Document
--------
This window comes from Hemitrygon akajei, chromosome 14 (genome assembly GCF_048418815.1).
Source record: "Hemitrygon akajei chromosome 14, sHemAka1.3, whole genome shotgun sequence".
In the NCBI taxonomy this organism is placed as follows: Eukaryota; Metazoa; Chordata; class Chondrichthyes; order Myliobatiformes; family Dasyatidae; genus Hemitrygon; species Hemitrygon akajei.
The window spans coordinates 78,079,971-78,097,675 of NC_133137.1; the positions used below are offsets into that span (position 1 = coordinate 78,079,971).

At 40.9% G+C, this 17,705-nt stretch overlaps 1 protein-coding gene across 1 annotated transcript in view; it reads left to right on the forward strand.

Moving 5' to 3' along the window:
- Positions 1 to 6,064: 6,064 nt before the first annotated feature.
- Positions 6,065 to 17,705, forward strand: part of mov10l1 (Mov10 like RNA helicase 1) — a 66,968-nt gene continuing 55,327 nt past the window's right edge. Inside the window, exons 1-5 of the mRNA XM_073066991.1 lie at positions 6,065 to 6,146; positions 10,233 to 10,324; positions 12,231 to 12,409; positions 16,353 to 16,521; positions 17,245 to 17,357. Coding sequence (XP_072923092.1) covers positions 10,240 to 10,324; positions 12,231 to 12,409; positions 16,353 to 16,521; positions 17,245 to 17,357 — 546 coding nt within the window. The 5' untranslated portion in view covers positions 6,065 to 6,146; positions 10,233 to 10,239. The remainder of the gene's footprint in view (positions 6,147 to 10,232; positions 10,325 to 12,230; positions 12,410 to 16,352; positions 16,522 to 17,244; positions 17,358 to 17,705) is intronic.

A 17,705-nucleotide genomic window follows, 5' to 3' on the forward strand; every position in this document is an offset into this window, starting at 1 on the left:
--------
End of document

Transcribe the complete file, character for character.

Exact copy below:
This window comes from Hemitrygon akajei, chromosome 14 (genome assembly GCF_048418815.1).
Source record: "Hemitrygon akajei chromosome 14, sHemAka1.3, whole genome shotgun sequence".
In the NCBI taxonomy this organism is placed as follows: Eukaryota; Metazoa; Chordata; class Chondrichthyes; order Myliobatiformes; family Dasyatidae; genus Hemitrygon; species Hemitrygon akajei.
The window spans coordinates 78,079,971-78,097,675 of NC_133137.1; the positions used below are offsets into that span (position 1 = coordinate 78,079,971).

At 40.9% G+C, this 17,705-nt stretch overlaps 1 protein-coding gene across 1 annotated transcript in view; it reads left to right on the forward strand.

Moving 5' to 3' along the window:
- Positions 1 to 6,064: 6,064 nt before the first annotated feature.
- Positions 6,065 to 17,705, forward strand: part of mov10l1 (Mov10 like RNA helicase 1) — a 66,968-nt gene continuing 55,327 nt past the window's right edge. Inside the window, exons 1-5 of the mRNA XM_073066991.1 lie at positions 6,065 to 6,146; positions 10,233 to 10,324; positions 12,231 to 12,409; positions 16,353 to 16,521; positions 17,245 to 17,357. Coding sequence (XP_072923092.1) covers positions 10,240 to 10,324; positions 12,231 to 12,409; positions 16,353 to 16,521; positions 17,245 to 17,357 — 546 coding nt within the window. The 5' untranslated portion in view covers positions 6,065 to 6,146; positions 10,233 to 10,239. The remainder of the gene's footprint in view (positions 6,147 to 10,232; positions 10,325 to 12,230; positions 12,410 to 16,352; positions 16,522 to 17,244; positions 17,358 to 17,705) is intronic.

A 17,705-nucleotide genomic window follows, 5' to 3' on the forward strand; every position in this document is an offset into this window, starting at 1 on the left: